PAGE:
Favela Observatory denounces structural racism in impact of COVID-19

Favela Observatory denounces structural racism in impact of COVID-19

The seventh edition of the Corona Social Map, put together by the Favela Observatory (Observatório de Favelas) highlights the weight of structural racism in the impact of COVID-19 on black people and favela residents in Rio de Janeiro. The Observatory argues this is crucial in understanding the effects of the pandemic on Brazilian society. According to the publication, nearly 40 percent of cases in Rio de Janeiro, in both case and death tallies, have lacking data on the incidence of the disease among this population.

“Such practice reveals another aspect of institutional racism in government practices in health care management. Disregarding the importance of these data also equals to downplaying life and the right to health care among the biggest portion of the Brazilian population,” the map reads.

The study also indicates that, even though community contamination started in the South Zone, where income is highest, the neighborhoods with most cases and deaths were the poorest, with a higher proportion of darker-skinned groups.

“By the time this text was finished, the lethality rate in south Rio de Janeiro was five percent, compared to 26.9 percent in a favela in Campo Grande,” the study says.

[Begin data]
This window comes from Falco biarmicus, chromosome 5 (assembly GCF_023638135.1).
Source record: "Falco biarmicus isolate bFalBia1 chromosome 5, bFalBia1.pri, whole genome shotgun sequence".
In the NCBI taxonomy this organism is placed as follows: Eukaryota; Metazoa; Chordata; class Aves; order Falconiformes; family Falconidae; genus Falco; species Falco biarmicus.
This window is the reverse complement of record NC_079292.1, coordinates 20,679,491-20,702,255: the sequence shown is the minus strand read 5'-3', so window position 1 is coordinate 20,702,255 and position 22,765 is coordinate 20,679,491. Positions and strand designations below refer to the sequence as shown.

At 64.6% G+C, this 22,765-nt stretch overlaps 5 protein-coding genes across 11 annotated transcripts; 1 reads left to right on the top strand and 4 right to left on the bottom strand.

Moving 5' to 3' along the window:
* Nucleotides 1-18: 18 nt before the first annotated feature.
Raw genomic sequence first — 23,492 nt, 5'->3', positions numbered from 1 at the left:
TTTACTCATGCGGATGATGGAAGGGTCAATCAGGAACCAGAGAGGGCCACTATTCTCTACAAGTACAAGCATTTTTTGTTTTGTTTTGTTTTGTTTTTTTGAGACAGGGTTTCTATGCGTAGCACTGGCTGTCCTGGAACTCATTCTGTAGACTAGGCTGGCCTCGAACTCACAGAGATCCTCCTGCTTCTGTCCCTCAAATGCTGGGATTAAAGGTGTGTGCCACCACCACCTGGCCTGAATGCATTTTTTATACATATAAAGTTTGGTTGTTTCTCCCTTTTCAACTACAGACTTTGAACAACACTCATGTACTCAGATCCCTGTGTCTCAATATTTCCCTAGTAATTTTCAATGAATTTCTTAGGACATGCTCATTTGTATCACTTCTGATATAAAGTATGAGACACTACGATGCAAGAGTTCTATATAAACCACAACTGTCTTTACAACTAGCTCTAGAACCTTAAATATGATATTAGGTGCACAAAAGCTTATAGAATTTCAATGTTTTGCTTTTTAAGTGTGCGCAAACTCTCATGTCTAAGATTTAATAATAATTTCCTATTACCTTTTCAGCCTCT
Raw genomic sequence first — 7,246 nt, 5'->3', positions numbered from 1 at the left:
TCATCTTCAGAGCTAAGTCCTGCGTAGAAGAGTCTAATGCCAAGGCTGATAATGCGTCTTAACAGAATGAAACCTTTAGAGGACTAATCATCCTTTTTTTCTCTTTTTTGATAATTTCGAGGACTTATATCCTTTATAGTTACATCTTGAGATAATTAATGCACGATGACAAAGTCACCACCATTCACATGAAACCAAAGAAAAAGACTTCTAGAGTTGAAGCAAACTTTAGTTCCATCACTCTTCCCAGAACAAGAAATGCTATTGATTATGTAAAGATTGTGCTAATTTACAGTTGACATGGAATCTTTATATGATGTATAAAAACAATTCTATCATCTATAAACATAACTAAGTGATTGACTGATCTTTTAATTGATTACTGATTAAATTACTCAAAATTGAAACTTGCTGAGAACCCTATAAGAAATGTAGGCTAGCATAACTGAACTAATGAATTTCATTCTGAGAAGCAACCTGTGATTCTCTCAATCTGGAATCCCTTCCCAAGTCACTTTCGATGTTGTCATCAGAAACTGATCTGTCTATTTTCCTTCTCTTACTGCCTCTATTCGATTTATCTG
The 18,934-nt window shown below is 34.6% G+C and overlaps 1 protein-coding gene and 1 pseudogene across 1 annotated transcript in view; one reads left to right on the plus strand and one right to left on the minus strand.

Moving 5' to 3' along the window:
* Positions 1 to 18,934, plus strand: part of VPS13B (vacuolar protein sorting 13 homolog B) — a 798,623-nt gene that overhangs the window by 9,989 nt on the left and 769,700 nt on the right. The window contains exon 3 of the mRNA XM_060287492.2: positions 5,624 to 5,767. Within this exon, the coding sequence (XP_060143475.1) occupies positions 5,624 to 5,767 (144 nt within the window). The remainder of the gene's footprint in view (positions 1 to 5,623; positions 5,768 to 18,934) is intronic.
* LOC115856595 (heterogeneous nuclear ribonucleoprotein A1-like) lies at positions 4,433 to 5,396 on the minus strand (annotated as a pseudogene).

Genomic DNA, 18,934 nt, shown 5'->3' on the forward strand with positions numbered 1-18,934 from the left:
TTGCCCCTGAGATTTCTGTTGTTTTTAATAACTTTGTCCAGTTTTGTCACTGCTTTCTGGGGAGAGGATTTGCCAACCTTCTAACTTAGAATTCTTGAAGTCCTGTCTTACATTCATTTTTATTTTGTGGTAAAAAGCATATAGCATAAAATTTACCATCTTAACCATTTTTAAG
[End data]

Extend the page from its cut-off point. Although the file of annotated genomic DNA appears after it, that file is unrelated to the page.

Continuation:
The study shows that the highest number of fatal cases is observed in districts where black and brown people add up to over 60 percent of the population.

Also according to the data, inequality is also made evident by the age of people killed by the virus. In Cidade de Deus, for instance, the death rate among those aged 20 through 49, 3.92 percent, is twice as much as Barra da Tijuca’s 1.64 percent. The average age of death from COVID-19 in Botafogo is 77.9 years old, compared to 68.7 in Rocinha, which casts light on the a nearly ten-year difference between the middle-class district and the favela.

The assessments and results from previous editions are believed to show how the predominant distribution of black populations in peripheral districts and favelas account for inequalities in the impact COVID-19 has had on different areas of the city, even when one takes into account subnotification, the difficult access to formal assistance, and the increase in household deaths, especially in more vulnerable territories.

Health care equipment

Another information unveiled by the map is that the distribution of health equipment is lower in less well-to-do neighborhoods, especially the poorest districts in the North and West zones. This is said to impose barriers for this portion of the population when it comes to getting both COVID-19 assistance at basic health units and beds with ventilators available.

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